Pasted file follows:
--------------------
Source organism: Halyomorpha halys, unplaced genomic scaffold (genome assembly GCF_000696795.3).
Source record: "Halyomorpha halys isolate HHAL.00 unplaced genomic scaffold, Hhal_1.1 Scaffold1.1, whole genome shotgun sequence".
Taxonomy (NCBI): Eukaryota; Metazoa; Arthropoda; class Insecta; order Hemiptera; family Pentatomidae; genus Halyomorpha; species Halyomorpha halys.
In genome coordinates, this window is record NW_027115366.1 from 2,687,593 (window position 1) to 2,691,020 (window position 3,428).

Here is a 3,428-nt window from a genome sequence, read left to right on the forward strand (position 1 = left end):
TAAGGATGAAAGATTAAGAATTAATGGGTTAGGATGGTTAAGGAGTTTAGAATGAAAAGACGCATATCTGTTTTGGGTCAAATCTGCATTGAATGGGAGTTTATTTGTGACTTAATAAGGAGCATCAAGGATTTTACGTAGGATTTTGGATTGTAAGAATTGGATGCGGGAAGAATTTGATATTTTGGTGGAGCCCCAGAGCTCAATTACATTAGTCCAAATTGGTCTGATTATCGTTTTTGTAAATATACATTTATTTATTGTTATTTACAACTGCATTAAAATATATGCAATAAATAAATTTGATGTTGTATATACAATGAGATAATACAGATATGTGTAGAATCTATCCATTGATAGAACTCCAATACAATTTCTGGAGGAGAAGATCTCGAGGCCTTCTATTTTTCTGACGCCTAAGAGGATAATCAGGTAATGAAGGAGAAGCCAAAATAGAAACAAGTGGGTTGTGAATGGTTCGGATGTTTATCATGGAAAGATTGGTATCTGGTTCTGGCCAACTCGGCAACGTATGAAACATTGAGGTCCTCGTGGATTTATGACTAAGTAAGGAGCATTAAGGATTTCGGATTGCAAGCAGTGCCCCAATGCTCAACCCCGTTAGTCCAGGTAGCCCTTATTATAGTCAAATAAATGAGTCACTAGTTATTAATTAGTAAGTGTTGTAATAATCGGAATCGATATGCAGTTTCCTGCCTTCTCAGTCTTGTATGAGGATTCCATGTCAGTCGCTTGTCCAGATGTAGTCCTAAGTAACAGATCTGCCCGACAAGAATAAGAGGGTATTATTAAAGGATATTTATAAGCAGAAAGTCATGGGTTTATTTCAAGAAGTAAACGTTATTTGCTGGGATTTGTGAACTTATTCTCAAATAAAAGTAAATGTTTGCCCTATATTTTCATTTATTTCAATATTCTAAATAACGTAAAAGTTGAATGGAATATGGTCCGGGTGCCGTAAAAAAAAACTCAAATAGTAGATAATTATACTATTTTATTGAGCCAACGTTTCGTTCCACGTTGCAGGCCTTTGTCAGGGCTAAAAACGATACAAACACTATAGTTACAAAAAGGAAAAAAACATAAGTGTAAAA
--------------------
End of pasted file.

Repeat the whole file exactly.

Source organism: Halyomorpha halys, unplaced genomic scaffold (genome assembly GCF_000696795.3).
Source record: "Halyomorpha halys isolate HHAL.00 unplaced genomic scaffold, Hhal_1.1 Scaffold1.1, whole genome shotgun sequence".
Taxonomy (NCBI): Eukaryota; Metazoa; Arthropoda; class Insecta; order Hemiptera; family Pentatomidae; genus Halyomorpha; species Halyomorpha halys.
In genome coordinates, this window is record NW_027115366.1 from 2,687,593 (window position 1) to 2,691,020 (window position 3,428).

Here is a 3,428-nt window from a genome sequence, read left to right on the forward strand (position 1 = left end):
TAAGGATGAAAGATTAAGAATTAATGGGTTAGGATGGTTAAGGAGTTTAGAATGAAAAGACGCATATCTGTTTTGGGTCAAATCTGCATTGAATGGGAGTTTATTTGTGACTTAATAAGGAGCATCAAGGATTTTACGTAGGATTTTGGATTGTAAGAATTGGATGCGGGAAGAATTTGATATTTTGGTGGAGCCCCAGAGCTCAATTACATTAGTCCAAATTGGTCTGATTATCGTTTTTGTAAATATACATTTATTTATTGTTATTTACAACTGCATTAAAATATATGCAATAAATAAATTTGATGTTGTATATACAATGAGATAATACAGATATGTGTAGAATCTATCCATTGATAGAACTCCAATACAATTTCTGGAGGAGAAGATCTCGAGGCCTTCTATTTTTCTGACGCCTAAGAGGATAATCAGGTAATGAAGGAGAAGCCAAAATAGAAACAAGTGGGTTGTGAATGGTTCGGATGTTTATCATGGAAAGATTGGTATCTGGTTCTGGCCAACTCGGCAACGTATGAAACATTGAGGTCCTCGTGGATTTATGACTAAGTAAGGAGCATTAAGGATTTCGGATTGCAAGCAGTGCCCCAATGCTCAACCCCGTTAGTCCAGGTAGCCCTTATTATAGTCAAATAAATGAGTCACTAGTTATTAATTAGTAAGTGTTGTAATAATCGGAATCGATATGCAGTTTCCTGCCTTCTCAGTCTTGTATGAGGATTCCATGTCAGTCGCTTGTCCAGATGTAGTCCTAAGTAACAGATCTGCCCGACAAGAATAAGAGGGTATTATTAAAGGATATTTATAAGCAGAAAGTCATGGGTTTATTTCAAGAAGTAAACGTTATTTGCTGGGATTTGTGAACTTATTCTCAAATAAAAGTAAATGTTTGCCCTATATTTTCATTTATTTCAATATTCTAAATAACGTAAAAGTTGAATGGAATATGGTCCGGGTGCCGTAAAAAAAAACTCAAATAGTAGATAATTATACTATTTTATTGAGCCAACGTTTCGTTCCACGTTGCAGGCCTTTGTCAGGGCTAAAAACGATACAAACACTATAGTTACAAAAAGGAAAAAAACATAAGTGTAAAA